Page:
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Focusing vs. belief revision: A fundamental distinction when dealing with generic knowledge

  • Didier Dubois
  • Henri Prade
Invited Papers
Part of the Lecture Notes in Computer Science book series (LNCS, volume 1244)

Abstract

This paper advocates a basic distinction between two epistemic operations called focusing and revision, which can be defined in any, symbolic or numerical, representation framework which is rich enough for acknowledging the difference between factual evidence and generic knowledge. Revision amounts to modifying the generic knowledge when receiving new pieces of generic knowledge (or the factual evidence when obtaining more factual information), while focusing is just applying the generic knowledge to the reference class of situations which exactly corresponds to all the available evidence gathered on the case under consideration. Various settings are considered, upper and lower probabilities, belief functions, numerical possibility measures, ordinal possibility measures, conditional objects, nonmonotonic consequence relations.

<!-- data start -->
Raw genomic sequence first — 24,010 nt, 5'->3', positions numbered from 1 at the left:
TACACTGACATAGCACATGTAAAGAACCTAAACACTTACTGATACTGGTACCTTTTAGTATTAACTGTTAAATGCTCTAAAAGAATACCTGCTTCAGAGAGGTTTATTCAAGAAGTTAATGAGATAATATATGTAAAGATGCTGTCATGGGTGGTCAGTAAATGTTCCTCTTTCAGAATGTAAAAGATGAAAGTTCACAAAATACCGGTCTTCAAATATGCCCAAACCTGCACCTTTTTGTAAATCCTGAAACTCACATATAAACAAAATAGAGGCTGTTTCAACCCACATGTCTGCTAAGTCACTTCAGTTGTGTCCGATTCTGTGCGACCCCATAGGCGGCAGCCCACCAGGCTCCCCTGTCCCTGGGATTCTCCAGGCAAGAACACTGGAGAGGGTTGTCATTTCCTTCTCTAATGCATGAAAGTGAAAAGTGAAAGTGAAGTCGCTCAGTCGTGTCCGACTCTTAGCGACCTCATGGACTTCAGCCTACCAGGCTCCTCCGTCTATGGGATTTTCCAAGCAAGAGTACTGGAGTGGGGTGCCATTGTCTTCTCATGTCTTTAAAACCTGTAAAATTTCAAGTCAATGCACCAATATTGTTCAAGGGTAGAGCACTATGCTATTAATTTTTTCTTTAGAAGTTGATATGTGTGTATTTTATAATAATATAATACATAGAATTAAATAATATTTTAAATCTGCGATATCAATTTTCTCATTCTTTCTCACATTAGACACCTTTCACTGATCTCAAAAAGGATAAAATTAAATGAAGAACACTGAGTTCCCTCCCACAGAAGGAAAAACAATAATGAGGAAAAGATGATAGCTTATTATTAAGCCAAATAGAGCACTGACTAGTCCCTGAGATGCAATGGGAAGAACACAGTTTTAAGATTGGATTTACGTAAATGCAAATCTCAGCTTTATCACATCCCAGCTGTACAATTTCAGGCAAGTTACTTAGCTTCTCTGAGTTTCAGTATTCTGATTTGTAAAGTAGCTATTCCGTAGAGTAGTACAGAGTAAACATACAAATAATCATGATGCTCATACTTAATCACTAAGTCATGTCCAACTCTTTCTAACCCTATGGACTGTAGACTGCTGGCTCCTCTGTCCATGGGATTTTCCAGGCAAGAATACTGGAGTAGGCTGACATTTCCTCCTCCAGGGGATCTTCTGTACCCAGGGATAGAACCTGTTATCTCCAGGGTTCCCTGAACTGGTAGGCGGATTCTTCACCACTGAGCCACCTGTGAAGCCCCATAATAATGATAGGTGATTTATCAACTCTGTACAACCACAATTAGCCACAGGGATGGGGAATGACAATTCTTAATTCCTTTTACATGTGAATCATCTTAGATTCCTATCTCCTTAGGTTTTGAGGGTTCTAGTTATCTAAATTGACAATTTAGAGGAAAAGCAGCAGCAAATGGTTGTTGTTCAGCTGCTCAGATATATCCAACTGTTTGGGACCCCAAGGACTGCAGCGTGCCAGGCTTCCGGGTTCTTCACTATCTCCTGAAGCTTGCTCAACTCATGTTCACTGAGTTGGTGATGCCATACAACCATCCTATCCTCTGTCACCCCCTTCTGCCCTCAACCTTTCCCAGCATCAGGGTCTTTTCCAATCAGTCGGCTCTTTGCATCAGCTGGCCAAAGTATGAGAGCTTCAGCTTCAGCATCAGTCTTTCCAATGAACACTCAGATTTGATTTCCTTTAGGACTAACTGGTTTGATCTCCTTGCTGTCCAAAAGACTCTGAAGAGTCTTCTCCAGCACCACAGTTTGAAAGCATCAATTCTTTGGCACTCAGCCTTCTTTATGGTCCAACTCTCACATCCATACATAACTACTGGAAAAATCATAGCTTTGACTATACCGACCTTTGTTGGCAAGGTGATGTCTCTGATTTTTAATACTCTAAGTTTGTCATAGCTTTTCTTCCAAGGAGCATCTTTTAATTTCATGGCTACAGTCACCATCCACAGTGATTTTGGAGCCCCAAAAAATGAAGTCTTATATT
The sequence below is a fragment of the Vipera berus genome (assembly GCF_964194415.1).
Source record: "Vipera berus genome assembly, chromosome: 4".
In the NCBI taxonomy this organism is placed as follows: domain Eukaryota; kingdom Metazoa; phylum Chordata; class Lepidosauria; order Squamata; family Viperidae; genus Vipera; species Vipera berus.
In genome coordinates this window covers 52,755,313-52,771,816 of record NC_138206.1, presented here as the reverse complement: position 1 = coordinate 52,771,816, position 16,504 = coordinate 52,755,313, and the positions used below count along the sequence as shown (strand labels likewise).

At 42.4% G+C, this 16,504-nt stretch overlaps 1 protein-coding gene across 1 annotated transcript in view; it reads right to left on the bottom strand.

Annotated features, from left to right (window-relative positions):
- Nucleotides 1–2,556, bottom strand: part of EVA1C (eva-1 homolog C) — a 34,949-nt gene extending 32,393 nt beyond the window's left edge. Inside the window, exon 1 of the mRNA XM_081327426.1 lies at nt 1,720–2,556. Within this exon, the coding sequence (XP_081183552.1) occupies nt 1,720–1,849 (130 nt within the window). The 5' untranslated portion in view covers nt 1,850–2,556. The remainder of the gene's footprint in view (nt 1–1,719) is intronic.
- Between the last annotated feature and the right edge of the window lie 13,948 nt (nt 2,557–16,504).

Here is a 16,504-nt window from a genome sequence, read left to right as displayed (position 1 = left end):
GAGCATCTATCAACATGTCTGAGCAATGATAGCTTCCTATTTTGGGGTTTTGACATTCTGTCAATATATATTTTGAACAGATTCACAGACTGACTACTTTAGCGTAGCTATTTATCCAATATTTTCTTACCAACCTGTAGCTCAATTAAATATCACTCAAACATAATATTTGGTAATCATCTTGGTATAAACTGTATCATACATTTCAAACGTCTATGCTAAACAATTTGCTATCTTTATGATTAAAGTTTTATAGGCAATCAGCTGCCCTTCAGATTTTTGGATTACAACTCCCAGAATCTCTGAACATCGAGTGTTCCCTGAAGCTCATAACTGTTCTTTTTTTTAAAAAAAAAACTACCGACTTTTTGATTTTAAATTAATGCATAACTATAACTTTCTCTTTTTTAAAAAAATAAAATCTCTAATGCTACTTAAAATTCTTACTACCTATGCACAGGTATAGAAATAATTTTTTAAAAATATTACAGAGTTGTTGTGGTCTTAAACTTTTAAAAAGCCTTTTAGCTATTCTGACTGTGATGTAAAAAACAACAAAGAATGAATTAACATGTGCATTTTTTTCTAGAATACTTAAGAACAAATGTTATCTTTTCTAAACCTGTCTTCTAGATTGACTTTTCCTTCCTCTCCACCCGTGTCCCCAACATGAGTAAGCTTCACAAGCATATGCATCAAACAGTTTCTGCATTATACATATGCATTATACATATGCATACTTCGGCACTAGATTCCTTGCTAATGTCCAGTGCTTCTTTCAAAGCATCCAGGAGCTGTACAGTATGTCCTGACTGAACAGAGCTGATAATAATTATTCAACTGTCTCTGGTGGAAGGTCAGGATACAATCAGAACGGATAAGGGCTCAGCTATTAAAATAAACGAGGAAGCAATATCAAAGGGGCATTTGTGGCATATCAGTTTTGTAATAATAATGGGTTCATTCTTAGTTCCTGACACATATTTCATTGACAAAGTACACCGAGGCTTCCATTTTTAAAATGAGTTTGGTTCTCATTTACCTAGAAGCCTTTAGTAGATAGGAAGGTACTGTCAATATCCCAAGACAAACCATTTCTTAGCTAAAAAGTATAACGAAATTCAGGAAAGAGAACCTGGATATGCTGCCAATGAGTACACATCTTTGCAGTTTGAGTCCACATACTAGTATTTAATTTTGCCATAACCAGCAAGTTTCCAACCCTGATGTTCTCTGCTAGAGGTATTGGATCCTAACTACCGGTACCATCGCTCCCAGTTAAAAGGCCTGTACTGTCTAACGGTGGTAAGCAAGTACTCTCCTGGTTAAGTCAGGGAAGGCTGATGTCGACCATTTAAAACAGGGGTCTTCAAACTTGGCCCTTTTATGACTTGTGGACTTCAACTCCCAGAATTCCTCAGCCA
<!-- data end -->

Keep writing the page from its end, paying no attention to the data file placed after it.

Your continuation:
Keywords

Generic Knowledge Belief Revision Reference Class Belief Function Belief Change 
These keywords were added by machine and not by the authors. This process is experimental and the keywords may be updated as the learning algorithm improves.

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Copyright information

© Springer-Verlag Berlin Heidelberg 1997

Authors and Affiliations

  • Didier Dubois
    • 1
  • Henri Prade
    • 1
  1. 1.Institut de Recherche en Informatique de Toulouse (I.R.I.T.)Université Paul SabatierToulouse Cedex 4France

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